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GOP candidates won East Side, trounced in own wards
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GOP candidates won East Side, trounced in own wards

Tucson elections show east-west divide, Republican registration challenge

  • Tucson's East Side wards 2 and 4 contain most of the city's registered Republicans.
    City of TucsonTucson's East Side wards 2 and 4 contain most of the city's registered Republicans.

Demonstrating a divide in local politics, a TucsonSentinel.com analysis of City Council election results shows that the Republican candidates won the East Side, but were overwhelmed by the Democratic votes in the rest of the city — including losses in the wards they sought to represent.

Republican candidate Mike Polak summed up the GOP's problems succinctly: "Lots of people didn't turn out to vote," he said.

Results from the three Council races demonstrate one of the quirks of Tucson's government: candidates are nominated by voters in their individual wards, but are elected citywide. While that can create the curious result of a candidate winning an election but losing in his ward, as with Steve Kozachik four years ago, this year's results demonstrate the Republicans' challenge in voter registration.

GOP candidate Ben Buehler-Garcia showcased the nature of Tucson's general elections with his campaign slogan, "Vote Ben citywide," appealing to Republican voters in Wards 2 and 4 to back his second attempt at unseating Ward 3 Democrat Karin Uhlich.

Although he won both East Side wards — 9,579 to 8,822 in Ward 2 and 7,093 to 5,575 — Buehler-Garcia fell far short, including a nearly 2-to-1 pasting in the Ward he sought to represent. The Ward 3 vote went 6,011-3,324 for Uhlich.

Four years ago, Uhlich edged out Buehler-Garcia by just 175 votes, after beating Republican incumbent Kathleen Dunbar by 23 points four years earlier. The 2009 election was complicated by the presence of a Green Party candidate on the Ward 3 ballot; Mary DeCamp received 4,429 votes.

This time, Uhlich hit the challenger with a 58-42 percent landslide.

Buehler-Garcia did not respond to a request for comment.

In this year's election, political novice Polak had a similar experience in his attempt to unseat South Side incumbent Democrat Richard Fimbres. Polak narrowly won Ward 2, 9,150-9,050, and more easily in Southeast Side Ward 4, 6,965-5,629. In Ward 5, the incumbent councilman hammered Polak, 4,206-1,567. Overall, Fimbres swamped Polak 60-40 percent.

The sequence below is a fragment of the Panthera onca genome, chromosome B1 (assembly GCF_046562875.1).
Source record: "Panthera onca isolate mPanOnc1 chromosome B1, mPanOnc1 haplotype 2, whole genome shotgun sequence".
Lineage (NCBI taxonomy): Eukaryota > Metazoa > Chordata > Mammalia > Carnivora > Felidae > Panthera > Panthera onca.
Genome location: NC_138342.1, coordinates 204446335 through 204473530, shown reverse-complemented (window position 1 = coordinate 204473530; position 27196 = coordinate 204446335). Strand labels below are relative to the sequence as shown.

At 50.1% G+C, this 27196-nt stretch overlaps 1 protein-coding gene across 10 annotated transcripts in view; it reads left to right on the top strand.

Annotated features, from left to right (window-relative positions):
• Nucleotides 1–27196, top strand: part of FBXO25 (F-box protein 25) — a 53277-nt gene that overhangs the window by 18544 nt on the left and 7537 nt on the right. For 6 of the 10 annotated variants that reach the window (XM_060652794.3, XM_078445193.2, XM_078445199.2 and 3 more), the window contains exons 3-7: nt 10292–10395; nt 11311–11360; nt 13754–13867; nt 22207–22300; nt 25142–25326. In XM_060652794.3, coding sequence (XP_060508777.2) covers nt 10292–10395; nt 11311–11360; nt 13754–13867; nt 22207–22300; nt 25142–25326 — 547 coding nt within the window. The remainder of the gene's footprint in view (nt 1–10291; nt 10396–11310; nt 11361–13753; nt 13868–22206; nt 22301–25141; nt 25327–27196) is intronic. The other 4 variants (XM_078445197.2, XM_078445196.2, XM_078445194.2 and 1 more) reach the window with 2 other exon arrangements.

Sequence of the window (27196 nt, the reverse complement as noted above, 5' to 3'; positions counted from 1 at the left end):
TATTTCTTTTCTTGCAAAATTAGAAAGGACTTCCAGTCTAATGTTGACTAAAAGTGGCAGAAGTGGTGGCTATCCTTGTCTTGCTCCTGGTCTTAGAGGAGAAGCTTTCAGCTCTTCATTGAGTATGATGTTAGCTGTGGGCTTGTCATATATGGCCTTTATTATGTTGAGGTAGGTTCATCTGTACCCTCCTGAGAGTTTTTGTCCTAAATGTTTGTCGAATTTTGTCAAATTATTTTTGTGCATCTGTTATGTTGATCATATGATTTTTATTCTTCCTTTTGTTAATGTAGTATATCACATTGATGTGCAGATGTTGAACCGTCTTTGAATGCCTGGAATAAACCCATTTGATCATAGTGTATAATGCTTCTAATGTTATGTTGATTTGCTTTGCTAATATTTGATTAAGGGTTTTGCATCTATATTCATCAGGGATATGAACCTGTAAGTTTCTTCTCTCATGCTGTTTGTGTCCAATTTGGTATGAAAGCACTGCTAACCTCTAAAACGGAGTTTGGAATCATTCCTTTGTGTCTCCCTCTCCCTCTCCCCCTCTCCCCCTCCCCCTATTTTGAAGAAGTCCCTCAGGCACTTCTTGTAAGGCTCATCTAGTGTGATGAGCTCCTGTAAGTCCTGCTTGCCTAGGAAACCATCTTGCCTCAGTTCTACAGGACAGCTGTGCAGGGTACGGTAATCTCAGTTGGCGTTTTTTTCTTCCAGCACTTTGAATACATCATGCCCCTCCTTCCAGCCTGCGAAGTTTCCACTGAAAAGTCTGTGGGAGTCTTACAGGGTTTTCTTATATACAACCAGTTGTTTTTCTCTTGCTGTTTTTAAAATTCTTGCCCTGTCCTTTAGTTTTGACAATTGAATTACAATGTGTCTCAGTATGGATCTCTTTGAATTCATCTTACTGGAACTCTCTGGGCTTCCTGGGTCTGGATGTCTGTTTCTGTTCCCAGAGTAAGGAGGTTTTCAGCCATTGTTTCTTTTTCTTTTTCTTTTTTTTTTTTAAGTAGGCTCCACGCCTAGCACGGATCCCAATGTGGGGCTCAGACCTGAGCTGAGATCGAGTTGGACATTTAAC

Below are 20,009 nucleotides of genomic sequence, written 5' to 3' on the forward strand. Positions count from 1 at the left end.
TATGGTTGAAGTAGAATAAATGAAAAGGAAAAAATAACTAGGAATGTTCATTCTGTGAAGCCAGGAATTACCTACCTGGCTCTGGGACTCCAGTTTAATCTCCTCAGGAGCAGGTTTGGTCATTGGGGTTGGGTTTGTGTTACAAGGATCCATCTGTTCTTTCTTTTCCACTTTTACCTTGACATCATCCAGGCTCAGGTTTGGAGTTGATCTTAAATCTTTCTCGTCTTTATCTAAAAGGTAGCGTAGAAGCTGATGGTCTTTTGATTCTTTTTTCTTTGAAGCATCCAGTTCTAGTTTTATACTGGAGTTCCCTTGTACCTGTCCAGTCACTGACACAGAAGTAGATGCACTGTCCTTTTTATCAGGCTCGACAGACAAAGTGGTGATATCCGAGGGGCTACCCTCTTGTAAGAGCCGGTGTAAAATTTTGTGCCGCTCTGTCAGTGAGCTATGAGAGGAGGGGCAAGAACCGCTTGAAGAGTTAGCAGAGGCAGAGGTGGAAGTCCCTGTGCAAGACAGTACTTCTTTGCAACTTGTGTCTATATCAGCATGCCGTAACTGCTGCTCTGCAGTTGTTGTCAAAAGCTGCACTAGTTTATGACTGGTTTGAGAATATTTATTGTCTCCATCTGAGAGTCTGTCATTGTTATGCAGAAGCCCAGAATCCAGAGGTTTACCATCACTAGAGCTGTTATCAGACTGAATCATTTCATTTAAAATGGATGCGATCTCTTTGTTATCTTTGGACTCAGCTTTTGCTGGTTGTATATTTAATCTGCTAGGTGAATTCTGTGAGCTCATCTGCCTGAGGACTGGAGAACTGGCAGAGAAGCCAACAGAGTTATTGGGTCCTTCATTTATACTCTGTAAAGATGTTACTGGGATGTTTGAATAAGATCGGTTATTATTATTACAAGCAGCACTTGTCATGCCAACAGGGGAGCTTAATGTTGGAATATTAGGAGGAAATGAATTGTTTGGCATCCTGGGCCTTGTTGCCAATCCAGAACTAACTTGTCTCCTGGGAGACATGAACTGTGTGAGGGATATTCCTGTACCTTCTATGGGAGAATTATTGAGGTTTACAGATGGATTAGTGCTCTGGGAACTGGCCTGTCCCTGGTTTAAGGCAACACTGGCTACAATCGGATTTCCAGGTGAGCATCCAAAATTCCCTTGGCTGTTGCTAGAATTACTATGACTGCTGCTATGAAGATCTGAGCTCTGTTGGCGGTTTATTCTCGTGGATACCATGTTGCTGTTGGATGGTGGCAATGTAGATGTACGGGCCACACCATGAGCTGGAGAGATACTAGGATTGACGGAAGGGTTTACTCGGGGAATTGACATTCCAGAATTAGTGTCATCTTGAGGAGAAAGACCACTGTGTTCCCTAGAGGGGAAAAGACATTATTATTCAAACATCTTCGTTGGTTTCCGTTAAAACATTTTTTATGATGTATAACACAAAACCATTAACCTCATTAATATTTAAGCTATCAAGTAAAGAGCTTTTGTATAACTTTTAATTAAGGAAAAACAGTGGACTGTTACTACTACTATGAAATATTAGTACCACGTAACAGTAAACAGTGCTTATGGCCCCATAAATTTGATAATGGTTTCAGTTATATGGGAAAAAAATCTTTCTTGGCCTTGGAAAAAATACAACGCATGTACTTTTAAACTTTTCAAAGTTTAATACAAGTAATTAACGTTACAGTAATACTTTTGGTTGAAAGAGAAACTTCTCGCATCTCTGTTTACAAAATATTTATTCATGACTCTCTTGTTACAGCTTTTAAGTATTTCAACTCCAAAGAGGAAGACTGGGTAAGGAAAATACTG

The Republicans "sent out 53,000 ballots, but just 20,000 were returned," Polak said Wednesday. "People weren't excited by the race ... they may be burned out (on politics)."

Four years ago, a battle for a Midtown Council seat saw Steve Kozachik, running as a Republican, rejected by 60 percent of the voters in Ward 6 but narrowly elected because of strong GOP returns from other wards. His results in 2009 showed the only possible path to victory for a GOP candidate in city elections — heavy East Side voting. Then, Kozachik overcame losses in the other wards by receiving 61 percent of the vote in Ward 2, and 65 percent in Ward 4; voters in those wards turned out at a higher rate than the rest of the city.

This time around, Kozachik had switched parties and the Republicans didn't field an opponent. The incumbent cruised to victory, but the partisan divide was still in play, with the majority of the 3,841 write-in votes in the race cast in wards 2 and 4.

GOP outnumbered

Even on the East Side, Republican are outnumbered, although not as heavily as in the rest of the city. While there are 96,704 registered Democrats and 53,721 Republicans registered in Tucson, the GOP has 16,746 voters compared to 17,027 Democrats in Ward 2. In Ward 4, Republicans edge Democrats 14,347 to 13,339.

Republicans are out-registered by independent voters as well, with 72,709 non-party voters in Tucson.

Turnout was as expected, with 30.4 percent of registered voters returning a ballot, compared with 33.5 percent in 2009 — the last Council election that didn't also feature a mayoral contest. That election was the final conducted before Tucson moved to an all-mail-in system of balloting.

"If it had been a ward-only election — which some people have been pointing to — the outcome would have been the same," said Jason Ground, a spokesman for the Pima County Democratic Party, pointing to the GOP's losses in the wards.

"The massive advantage in voter registration definitely benefits our side" as well, Ground said, saying the Democrats are "better organized ... we've got a better ground game. I heard they had trouble recruiting people to (make get-out-the-vote calls via) phone-bank."

"I don't think they inspire a lot of people to vote," Ground said of the GOP.

Some Republicans have contended that ward-only elections would help them win a seat or two, while acknowledging the difficulty of gaining a Council majority. Detractors of the idea maintain that both parties would use much different strategies in ward-only elections, with the Democrats still able to edge out East Side victories — especially when considering the number of independent voters.